Every kid's a winner in Children's Adaptive Team Sports

A C.A.T.S. volunteer lifts an athlete to make a basket at the Verizon Center in Washington, D.C. (WJLA photo)

WASHINGTON (WJLA) – Before the Washington Wizards took to the court on a recent Saturday, there was a different type of action taking place at the Verizon Center—a special basketball clinic. The athletes all have developmental disabilities and are part of a league called Children’s Adaptive Team Sports—C.A.T.S. for short.

Virginia mom Margarita Benavides started the league. Her daughter, who doesn’t have a disability, plays club basketball. But she says it wasn’t always so easy for her cousin, who does have special needs. C.A.T.S. fills that void by ensuring that each child experiences success.

Benavides said, "We make sure that whatever accommodations we have to make so they're able to make a basket, score a goal or a touchdown, that we make that happen, because that’s really the main thing, that they have fun.”

That includes a lot of high fives, cheers, and even a lift-up.

Ashley Harless has been volunteering with C.A.T.S. from day one. It takes a lot of patience, but she says it’s worth it.

Harless explained, “It’s not hard to find the patience when you see how much fun they have.”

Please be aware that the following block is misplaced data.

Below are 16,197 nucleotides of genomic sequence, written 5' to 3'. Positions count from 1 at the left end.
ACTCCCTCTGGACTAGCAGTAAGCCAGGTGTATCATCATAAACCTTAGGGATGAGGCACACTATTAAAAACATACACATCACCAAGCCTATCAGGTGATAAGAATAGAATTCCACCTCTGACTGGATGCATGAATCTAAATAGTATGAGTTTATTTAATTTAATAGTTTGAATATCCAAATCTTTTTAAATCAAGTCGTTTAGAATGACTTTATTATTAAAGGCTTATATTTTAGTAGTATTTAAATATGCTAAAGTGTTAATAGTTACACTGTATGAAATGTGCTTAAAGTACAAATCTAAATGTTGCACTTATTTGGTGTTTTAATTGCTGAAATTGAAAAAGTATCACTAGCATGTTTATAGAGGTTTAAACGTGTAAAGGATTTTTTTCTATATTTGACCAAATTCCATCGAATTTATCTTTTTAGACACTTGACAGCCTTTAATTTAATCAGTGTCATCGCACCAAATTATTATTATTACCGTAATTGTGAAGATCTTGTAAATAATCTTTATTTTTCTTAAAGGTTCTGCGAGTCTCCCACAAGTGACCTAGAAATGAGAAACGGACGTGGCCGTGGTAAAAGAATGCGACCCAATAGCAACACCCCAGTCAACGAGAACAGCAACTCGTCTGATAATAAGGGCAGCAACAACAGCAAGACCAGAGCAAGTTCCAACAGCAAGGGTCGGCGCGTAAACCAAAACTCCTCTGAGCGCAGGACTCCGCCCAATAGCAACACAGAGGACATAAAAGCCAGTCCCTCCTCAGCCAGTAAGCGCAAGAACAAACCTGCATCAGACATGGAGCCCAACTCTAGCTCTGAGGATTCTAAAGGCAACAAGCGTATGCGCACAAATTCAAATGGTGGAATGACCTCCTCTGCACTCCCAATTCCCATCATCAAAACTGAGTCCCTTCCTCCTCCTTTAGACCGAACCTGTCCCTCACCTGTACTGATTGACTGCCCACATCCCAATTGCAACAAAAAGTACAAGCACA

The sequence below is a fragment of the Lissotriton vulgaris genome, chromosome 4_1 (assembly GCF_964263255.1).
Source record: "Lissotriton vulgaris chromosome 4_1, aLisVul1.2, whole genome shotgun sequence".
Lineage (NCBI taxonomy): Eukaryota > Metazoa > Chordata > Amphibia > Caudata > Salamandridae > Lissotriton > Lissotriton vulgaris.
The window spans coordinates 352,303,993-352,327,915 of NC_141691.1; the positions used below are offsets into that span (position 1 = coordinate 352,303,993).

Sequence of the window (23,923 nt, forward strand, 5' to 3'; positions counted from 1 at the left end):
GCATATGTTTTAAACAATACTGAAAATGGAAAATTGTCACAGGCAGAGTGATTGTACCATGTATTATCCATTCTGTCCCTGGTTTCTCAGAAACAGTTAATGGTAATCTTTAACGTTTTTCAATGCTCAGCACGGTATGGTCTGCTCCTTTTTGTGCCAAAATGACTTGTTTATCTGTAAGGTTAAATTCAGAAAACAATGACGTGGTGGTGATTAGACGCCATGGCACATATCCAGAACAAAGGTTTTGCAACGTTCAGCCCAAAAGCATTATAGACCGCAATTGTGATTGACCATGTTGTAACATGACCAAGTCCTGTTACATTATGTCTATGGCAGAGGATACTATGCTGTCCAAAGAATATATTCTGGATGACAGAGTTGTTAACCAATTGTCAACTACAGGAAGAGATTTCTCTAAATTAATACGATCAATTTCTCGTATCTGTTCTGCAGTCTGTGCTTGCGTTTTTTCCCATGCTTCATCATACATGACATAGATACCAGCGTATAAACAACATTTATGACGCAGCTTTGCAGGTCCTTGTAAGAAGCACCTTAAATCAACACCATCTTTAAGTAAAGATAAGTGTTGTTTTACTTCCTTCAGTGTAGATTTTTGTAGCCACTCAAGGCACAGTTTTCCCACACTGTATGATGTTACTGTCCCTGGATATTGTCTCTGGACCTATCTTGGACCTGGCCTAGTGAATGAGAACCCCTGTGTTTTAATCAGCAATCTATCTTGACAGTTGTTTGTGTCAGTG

The younger teen “buddies” agree.

“I think it’s just special for the kids. It makes their day better, helps them [and] it’s fun for me, too,” high school student Liam Orr said.

Fellow student volunteer Jake Mazzoccoli added, “You can see improvement, even over a short period of time, and it's just cool to watch and know you helped them."

Parents appreciate the down time and emphasize the other benefits of the program for their children. Dwayne Brodie’s son participates in the program.

“I’ve seen him grow in terms of maturity, being able to regulate himself,” he said.

For Benavides, it’s a labor of love.

“There’s so much fulfillment and joy I get from it every single week. It’s really a dream come true,” she said.

Roughly 100 children participate in each of the year-round sessions held in Manassas and Reston. Benavides hopes to bring the league to Maryland and D.C.

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